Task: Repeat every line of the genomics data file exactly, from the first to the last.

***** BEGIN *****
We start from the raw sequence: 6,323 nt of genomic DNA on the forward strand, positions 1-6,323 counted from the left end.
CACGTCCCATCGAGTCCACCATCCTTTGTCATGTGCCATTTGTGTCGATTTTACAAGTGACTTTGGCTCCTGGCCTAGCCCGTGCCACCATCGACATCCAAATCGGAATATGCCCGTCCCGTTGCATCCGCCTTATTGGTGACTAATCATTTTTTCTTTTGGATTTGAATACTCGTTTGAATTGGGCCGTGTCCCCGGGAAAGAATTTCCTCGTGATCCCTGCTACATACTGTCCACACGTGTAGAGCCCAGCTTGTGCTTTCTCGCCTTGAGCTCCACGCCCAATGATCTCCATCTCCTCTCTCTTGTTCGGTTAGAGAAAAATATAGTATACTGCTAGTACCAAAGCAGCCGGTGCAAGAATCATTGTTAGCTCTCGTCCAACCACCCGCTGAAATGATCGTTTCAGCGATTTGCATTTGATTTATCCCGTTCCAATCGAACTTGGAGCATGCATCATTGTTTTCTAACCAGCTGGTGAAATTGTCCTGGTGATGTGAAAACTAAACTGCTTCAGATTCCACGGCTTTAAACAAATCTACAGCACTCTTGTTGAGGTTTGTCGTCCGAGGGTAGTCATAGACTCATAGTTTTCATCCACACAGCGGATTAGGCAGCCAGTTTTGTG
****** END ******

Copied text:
We start from the raw sequence: 6,323 nt of genomic DNA on the forward strand, positions 1-6,323 counted from the left end.
CACGTCCCATCGAGTCCACCATCCTTTGTCATGTGCCATTTGTGTCGATTTTACAAGTGACTTTGGCTCCTGGCCTAGCCCGTGCCACCATCGACATCCAAATCGGAATATGCCCGTCCCGTTGCATCCGCCTTATTGGTGACTAATCATTTTTTCTTTTGGATTTGAATACTCGTTTGAATTGGGCCGTGTCCCCGGGAAAGAATTTCCTCGTGATCCCTGCTACATACTGTCCACACGTGTAGAGCCCAGCTTGTGCTTTCTCGCCTTGAGCTCCACGCCCAATGATCTCCATCTCCTCTCTCTTGTTCGGTTAGAGAAAAATATAGTATACTGCTAGTACCAAAGCAGCCGGTGCAAGAATCATTGTTAGCTCTCGTCCAACCACCCGCTGAAATGATCGTTTCAGCGATTTGCATTTGATTTATCCCGTTCCAATCGAACTTGGAGCATGCATCATTGTTTTCTAACCAGCTGGTGAAATTGTCCTGGTGATGTGAAAACTAAACTGCTTCAGATTCCACGGCTTTAAACAAATCTACAGCACTCTTGTTGAGGTTTGTCGTCCGAGGGTAGTCATAGACTCATAGTTTTCATCCACACAGCGGATTAGGCAGCCAGTTTTGTG